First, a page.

Obesity medicine is an emerging specialty, and its practitioners consider that excessive weight gain can be caused by multiple, sometimes intertwined, factors: genetic, nutritional, environmental and behavioral.
The Wright Center for Community Health recognizes the complexity of the issue and now offers obesity medicine services, aiming to improve outcomes for patients by combining evidenced- based methods with individualized treatment plans.
The Wright Center’s two American Board of Obesity Medicine-certified physicians – Dr. Jumee Barooah and Thomas-Hemak – and other providers use non-surgical approaches to help individuals better manage, care for and overcome obesity. “By recognizing obesity as a multifactorial disease, and removing bias from the equation, today’s medical professionals increasingly are prepared to give patients the facts and the tools they need to take charge of their health,” Dr. Barooah says.
For Davis, coping with excessive weight hadn’t begun in childhood or even young adulthood. Instead, the situation crept up on her late in life, after the sudden loss of her husband, Bill Davis, a construction worker and avid bowler, in 2017. Michaelene Davis didn’t sink into depression, she says, as much as a prolonged “pity party.” To handle the shock and loneliness of the situation, she sought solace in comfort foods. Doughy pierogis. Noodle-laden haluski. Other white flour-filled pastas. Rich sauces and soups.
Her weight gain compounded during the early days of the COVID-19 pandemic and long stretches of relative inactivity as she hunkered down at home, she says. Eating solo, she often gulped her meals in only a few minutes instead of savoring them.
As part of her weight-loss journey, she decided to change that pattern and slow down the consumption of her evening meals. “I’m an avid reader,” she says. “So, I worked out a system where I’d cut my piece of fish or chicken, and I’d eat it and then I’d put down my fork and I’d read a little on my Kindle. I kind of relaxed and slowed my tempo, and that worked well for me.”
Michaelene Davis experienced unhealthy weight gain later in life, after the sudden and unexpected loss of her husband. ‘I had been using the food as comfort,’ she says. Today she has dropped the extra pounds and embraced a better diet, even making her own low-sugar salad dressings.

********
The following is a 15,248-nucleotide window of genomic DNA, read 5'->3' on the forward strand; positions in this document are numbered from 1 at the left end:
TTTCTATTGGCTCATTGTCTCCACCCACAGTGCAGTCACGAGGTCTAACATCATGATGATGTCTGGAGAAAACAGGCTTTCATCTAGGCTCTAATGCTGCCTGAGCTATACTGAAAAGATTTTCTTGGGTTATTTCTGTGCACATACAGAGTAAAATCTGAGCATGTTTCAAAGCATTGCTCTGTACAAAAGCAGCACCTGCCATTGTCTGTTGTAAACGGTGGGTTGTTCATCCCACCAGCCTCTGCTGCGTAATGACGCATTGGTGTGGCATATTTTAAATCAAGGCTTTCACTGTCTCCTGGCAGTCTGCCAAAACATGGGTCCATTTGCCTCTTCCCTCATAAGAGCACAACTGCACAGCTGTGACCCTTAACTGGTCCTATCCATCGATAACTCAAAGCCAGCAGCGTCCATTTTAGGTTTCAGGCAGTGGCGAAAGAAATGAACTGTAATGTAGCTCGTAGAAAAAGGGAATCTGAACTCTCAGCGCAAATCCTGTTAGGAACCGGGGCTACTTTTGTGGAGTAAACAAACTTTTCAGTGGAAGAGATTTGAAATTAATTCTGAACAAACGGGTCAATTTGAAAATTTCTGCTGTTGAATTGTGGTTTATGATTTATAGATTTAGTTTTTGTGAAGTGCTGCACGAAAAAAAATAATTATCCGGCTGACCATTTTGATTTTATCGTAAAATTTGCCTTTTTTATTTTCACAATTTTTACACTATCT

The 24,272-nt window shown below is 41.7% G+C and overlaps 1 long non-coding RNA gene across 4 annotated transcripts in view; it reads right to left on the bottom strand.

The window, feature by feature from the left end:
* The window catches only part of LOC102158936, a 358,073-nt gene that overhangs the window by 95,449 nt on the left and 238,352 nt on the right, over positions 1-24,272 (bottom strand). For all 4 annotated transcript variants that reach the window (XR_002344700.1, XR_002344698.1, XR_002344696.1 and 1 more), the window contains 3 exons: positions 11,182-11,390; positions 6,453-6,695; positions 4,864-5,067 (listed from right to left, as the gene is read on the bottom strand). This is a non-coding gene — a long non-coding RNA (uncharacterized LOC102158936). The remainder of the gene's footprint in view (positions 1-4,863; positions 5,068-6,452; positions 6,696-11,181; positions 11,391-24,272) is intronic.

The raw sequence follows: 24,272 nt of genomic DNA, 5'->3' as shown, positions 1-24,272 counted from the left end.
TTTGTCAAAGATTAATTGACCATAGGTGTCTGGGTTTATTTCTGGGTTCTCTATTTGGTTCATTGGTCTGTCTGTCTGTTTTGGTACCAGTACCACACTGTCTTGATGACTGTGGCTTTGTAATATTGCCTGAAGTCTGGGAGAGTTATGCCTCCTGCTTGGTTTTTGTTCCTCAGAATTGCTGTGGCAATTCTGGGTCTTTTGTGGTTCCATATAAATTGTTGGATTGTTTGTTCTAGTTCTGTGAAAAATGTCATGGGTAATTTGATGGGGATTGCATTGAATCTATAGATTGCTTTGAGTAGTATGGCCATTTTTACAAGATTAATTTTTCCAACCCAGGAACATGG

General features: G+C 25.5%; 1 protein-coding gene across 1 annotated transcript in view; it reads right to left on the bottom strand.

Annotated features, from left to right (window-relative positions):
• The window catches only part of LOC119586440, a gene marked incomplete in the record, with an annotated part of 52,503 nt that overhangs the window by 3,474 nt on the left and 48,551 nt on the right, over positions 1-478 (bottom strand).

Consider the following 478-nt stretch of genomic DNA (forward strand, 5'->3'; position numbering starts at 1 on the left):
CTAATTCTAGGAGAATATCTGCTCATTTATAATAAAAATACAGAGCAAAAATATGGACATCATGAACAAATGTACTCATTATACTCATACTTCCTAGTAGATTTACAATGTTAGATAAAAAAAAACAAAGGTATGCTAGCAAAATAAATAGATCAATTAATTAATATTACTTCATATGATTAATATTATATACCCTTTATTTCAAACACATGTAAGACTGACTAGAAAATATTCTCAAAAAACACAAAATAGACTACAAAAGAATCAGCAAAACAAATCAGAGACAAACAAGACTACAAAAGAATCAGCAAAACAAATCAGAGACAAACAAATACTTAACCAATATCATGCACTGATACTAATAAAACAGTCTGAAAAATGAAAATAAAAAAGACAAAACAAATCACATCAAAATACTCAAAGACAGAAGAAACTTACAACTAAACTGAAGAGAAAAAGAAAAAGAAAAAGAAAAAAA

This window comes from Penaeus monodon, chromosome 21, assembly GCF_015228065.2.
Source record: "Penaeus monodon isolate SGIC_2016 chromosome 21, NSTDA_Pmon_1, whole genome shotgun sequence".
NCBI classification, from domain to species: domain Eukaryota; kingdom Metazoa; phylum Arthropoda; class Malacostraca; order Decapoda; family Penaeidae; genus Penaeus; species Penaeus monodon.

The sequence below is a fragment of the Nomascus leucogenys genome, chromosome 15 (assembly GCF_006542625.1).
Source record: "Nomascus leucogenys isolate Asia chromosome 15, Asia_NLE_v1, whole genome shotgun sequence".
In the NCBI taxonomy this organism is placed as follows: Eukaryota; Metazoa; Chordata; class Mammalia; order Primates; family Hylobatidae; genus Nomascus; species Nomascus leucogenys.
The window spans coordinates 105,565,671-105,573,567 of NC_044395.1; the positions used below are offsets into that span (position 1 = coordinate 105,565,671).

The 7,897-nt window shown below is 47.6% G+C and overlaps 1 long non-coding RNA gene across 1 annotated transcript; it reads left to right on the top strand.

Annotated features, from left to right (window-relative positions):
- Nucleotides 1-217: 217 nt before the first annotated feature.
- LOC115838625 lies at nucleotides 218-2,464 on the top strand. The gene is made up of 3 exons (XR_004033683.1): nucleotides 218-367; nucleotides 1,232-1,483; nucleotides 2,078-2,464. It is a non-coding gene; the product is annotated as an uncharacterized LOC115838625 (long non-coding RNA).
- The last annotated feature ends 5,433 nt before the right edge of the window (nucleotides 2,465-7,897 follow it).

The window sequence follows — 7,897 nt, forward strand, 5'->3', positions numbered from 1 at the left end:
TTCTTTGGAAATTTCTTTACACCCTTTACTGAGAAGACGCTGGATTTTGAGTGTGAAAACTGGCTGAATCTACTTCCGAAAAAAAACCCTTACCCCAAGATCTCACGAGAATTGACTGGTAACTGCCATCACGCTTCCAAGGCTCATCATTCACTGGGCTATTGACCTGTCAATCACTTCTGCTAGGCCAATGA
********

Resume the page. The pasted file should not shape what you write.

Quieting the ‘demons’
Davis, of course, wasn’t alone in determining how to adopt healthier eating habits.
She benefited from The Wright Center’s team-based approach to health care, meeting regularly with Thomas-Hemak and scheduling two consultations with registered dietitian Walter Wanas, the organization’s director of lifestyle modification and preventive medicine. Wanas spoke to her about choosing the right foods based on their ranking in the glycemic index – a system for gauging how fast and how high certain foods tend to raise blood sugar.
In the earliest days of her treatment, Davis had battled food cravings that she wrongly blamed on poor willpower. Turns out, the problem was metabolic.
“I had become insulin resistant,” says Davis. “Correcting my diet, along with starting the medication, turned my insulin resistance around, which quieted the demons in my head that werescreaming for those carbs.”
Based on Davis’ new understanding of the glycemic index, she started hunting for online resources to find the best food choices. She even began experimenting with recipes, for example opting to make her own salad dressing rather than reach for the sugary, store-bought varieties.
She reintroduced fruits and vegetables into every meal. Now she frequently makes fish the centerpiece of a meal and, if she adds pasta to the menu, uses it only in proper proportions. And if she goes out for a treat, it’s often not to a restaurant but rather a retail store where she can look for clothes in sizes that fit her slimmer figure.
“Now instead of being comforted by food,” she says, “I get comforted shopping for a new pair of jeans!”